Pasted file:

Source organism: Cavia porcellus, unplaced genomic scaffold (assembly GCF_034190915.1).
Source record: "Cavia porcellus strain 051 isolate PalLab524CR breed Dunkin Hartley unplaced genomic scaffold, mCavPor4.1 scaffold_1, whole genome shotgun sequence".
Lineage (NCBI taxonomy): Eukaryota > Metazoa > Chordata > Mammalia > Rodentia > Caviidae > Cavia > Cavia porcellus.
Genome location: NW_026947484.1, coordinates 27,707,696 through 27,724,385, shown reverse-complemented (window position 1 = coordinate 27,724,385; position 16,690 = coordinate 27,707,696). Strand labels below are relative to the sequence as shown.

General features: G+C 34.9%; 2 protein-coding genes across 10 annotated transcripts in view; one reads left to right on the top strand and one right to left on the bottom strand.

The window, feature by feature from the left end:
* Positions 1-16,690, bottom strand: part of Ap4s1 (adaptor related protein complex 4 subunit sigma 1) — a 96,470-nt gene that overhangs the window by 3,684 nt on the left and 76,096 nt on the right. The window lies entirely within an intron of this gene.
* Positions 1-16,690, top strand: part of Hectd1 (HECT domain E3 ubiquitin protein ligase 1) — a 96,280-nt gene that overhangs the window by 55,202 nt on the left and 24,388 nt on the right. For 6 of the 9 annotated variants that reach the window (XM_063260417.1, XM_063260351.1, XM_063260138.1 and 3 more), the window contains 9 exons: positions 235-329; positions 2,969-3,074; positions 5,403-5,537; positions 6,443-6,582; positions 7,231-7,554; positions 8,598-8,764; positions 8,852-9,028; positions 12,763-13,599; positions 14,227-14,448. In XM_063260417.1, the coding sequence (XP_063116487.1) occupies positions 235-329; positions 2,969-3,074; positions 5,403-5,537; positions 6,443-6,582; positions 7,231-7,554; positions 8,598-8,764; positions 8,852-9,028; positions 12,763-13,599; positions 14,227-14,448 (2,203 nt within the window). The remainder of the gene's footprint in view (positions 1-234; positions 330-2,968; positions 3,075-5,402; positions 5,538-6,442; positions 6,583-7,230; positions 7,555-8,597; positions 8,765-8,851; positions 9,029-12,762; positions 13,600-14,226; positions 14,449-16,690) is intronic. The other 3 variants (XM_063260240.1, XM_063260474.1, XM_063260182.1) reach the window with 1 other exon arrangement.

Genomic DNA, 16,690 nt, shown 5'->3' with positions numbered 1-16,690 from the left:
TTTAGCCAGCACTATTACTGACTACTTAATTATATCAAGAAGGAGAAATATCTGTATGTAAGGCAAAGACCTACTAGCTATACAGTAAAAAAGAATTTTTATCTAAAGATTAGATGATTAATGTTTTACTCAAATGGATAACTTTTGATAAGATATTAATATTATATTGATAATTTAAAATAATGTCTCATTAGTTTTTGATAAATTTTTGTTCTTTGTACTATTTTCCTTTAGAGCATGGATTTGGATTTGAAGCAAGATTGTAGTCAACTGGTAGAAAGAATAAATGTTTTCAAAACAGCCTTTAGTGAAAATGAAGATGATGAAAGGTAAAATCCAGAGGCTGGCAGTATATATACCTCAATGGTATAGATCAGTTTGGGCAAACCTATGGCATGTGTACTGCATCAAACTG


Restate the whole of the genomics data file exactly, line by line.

Source organism: Cavia porcellus, unplaced genomic scaffold (assembly GCF_034190915.1).
Source record: "Cavia porcellus strain 051 isolate PalLab524CR breed Dunkin Hartley unplaced genomic scaffold, mCavPor4.1 scaffold_1, whole genome shotgun sequence".
Lineage (NCBI taxonomy): Eukaryota > Metazoa > Chordata > Mammalia > Rodentia > Caviidae > Cavia > Cavia porcellus.
Genome location: NW_026947484.1, coordinates 27,707,696 through 27,724,385, shown reverse-complemented (window position 1 = coordinate 27,724,385; position 16,690 = coordinate 27,707,696). Strand labels below are relative to the sequence as shown.

General features: G+C 34.9%; 2 protein-coding genes across 10 annotated transcripts in view; one reads left to right on the top strand and one right to left on the bottom strand.

The window, feature by feature from the left end:
* Positions 1-16,690, bottom strand: part of Ap4s1 (adaptor related protein complex 4 subunit sigma 1) — a 96,470-nt gene that overhangs the window by 3,684 nt on the left and 76,096 nt on the right. The window lies entirely within an intron of this gene.
* Positions 1-16,690, top strand: part of Hectd1 (HECT domain E3 ubiquitin protein ligase 1) — a 96,280-nt gene that overhangs the window by 55,202 nt on the left and 24,388 nt on the right. For 6 of the 9 annotated variants that reach the window (XM_063260417.1, XM_063260351.1, XM_063260138.1 and 3 more), the window contains 9 exons: positions 235-329; positions 2,969-3,074; positions 5,403-5,537; positions 6,443-6,582; positions 7,231-7,554; positions 8,598-8,764; positions 8,852-9,028; positions 12,763-13,599; positions 14,227-14,448. In XM_063260417.1, the coding sequence (XP_063116487.1) occupies positions 235-329; positions 2,969-3,074; positions 5,403-5,537; positions 6,443-6,582; positions 7,231-7,554; positions 8,598-8,764; positions 8,852-9,028; positions 12,763-13,599; positions 14,227-14,448 (2,203 nt within the window). The remainder of the gene's footprint in view (positions 1-234; positions 330-2,968; positions 3,075-5,402; positions 5,538-6,442; positions 6,583-7,230; positions 7,555-8,597; positions 8,765-8,851; positions 9,029-12,762; positions 13,600-14,226; positions 14,449-16,690) is intronic. The other 3 variants (XM_063260240.1, XM_063260474.1, XM_063260182.1) reach the window with 1 other exon arrangement.

Genomic DNA, 16,690 nt, shown 5'->3' with positions numbered 1-16,690 from the left:
TTTAGCCAGCACTATTACTGACTACTTAATTATATCAAGAAGGAGAAATATCTGTATGTAAGGCAAAGACCTACTAGCTATACAGTAAAAAAGAATTTTTATCTAAAGATTAGATGATTAATGTTTTACTCAAATGGATAACTTTTGATAAGATATTAATATTATATTGATAATTTAAAATAATGTCTCATTAGTTTTTGATAAATTTTTGTTCTTTGTACTATTTTCCTTTAGAGCATGGATTTGGATTTGAAGCAAGATTGTAGTCAACTGGTAGAAAGAATAAATGTTTTCAAAACAGCCTTTAGTGAAAATGAAGATGATGAAAGGTAAAATCCAGAGGCTGGCAGTATATATACCTCAATGGTATAGATCAGTTTGGGCAAACCTATGGCATGTGTACTGCATCAAACTG